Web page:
Women in Australia have never been more educated than today. They are also having babies later in life (the Australian median age for first time mums is 31.2^) which means they are much more accomplished before motherhood than ever before. Working mothers take the cake!

Why does unconscious bias against working mothers still exist in workplaces?

Just when we thought we were making headway smashing through glass ceilings, the concept of the ‘maternal wall’ rears its ugly head. Have you heard of it? It’s what mothers face in the workforce when seeking new roles or re-entry.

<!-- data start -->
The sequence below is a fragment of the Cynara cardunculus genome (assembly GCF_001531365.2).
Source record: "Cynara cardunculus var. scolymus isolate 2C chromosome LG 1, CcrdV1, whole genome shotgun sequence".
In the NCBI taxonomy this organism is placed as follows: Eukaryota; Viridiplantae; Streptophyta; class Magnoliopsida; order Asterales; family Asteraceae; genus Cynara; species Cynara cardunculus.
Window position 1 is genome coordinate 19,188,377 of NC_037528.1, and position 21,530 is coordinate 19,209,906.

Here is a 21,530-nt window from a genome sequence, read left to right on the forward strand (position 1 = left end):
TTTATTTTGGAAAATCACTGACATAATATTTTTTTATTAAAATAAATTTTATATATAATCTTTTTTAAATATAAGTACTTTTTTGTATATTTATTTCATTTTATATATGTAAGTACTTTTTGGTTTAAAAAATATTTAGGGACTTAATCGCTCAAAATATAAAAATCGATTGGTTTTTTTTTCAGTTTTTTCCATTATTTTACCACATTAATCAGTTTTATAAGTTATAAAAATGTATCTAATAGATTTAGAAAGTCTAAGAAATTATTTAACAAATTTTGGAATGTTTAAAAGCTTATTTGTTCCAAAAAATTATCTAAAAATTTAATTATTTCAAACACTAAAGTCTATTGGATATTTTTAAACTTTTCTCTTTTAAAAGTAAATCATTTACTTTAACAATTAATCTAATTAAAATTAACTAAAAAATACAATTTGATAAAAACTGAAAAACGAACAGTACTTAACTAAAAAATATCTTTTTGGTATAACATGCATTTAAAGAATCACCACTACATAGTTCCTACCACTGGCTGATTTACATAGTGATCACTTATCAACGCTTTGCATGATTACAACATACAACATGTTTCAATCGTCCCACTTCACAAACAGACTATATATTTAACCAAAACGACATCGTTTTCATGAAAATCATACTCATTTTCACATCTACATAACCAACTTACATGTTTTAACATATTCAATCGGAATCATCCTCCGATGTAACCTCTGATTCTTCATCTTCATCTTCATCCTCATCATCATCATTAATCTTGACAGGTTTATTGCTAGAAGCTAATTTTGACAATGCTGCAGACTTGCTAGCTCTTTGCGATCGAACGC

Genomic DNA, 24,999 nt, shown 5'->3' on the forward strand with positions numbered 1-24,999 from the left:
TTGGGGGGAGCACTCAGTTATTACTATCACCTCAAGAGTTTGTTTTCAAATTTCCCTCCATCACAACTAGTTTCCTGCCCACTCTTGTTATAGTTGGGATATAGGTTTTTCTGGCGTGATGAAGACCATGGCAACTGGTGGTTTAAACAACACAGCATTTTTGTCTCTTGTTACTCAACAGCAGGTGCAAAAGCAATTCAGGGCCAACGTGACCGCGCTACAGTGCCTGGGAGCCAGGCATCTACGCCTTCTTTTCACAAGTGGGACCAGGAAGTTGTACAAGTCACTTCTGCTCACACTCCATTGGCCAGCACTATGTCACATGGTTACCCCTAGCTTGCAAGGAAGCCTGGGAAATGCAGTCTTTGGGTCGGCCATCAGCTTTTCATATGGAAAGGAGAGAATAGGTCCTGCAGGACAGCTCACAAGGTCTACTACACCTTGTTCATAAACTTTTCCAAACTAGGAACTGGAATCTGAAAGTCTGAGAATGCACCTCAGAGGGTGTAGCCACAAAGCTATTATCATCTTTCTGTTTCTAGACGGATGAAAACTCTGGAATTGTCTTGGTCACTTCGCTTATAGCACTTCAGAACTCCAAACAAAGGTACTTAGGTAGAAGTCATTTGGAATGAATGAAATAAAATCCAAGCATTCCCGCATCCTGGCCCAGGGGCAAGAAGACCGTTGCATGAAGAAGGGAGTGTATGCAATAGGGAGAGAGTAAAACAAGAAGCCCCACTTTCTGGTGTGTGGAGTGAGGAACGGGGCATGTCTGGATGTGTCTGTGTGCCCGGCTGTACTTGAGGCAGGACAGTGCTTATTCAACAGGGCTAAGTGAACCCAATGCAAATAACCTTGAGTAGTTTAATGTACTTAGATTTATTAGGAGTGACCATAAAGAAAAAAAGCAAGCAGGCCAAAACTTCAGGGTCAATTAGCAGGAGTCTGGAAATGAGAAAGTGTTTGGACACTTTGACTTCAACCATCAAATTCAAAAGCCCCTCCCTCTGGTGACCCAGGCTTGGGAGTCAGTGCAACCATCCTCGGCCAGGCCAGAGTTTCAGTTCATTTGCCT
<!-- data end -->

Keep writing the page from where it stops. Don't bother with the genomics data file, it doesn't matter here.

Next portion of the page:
Working in various HR roles for over 15 years, I always found it astonishing to hear hiring managers say, ‘Oh, I wonder if she has finished having kids?’, ‘I heard she has been married for three years, she’ll probably start having babies soon’, and many variations of the same thing. It really is such a narrow-minded way to look at hiring prospects.

A 2004 Princeton University social sciences article* revealed that mothers were stereotyped into one of two subtypes: working mothers were perceived as competent but cold, and mothers who stayed at home were perceived to have more warmth but be incompetent. Interestingly, the study found that working women who became mothers were perceived to trade their competence for warmth (uh-huh!) and, by contrast, working men who became fathers were perceived to have gained warmth and maintained their competence. 

Read the full article by Kim Vespa on circlein.com.au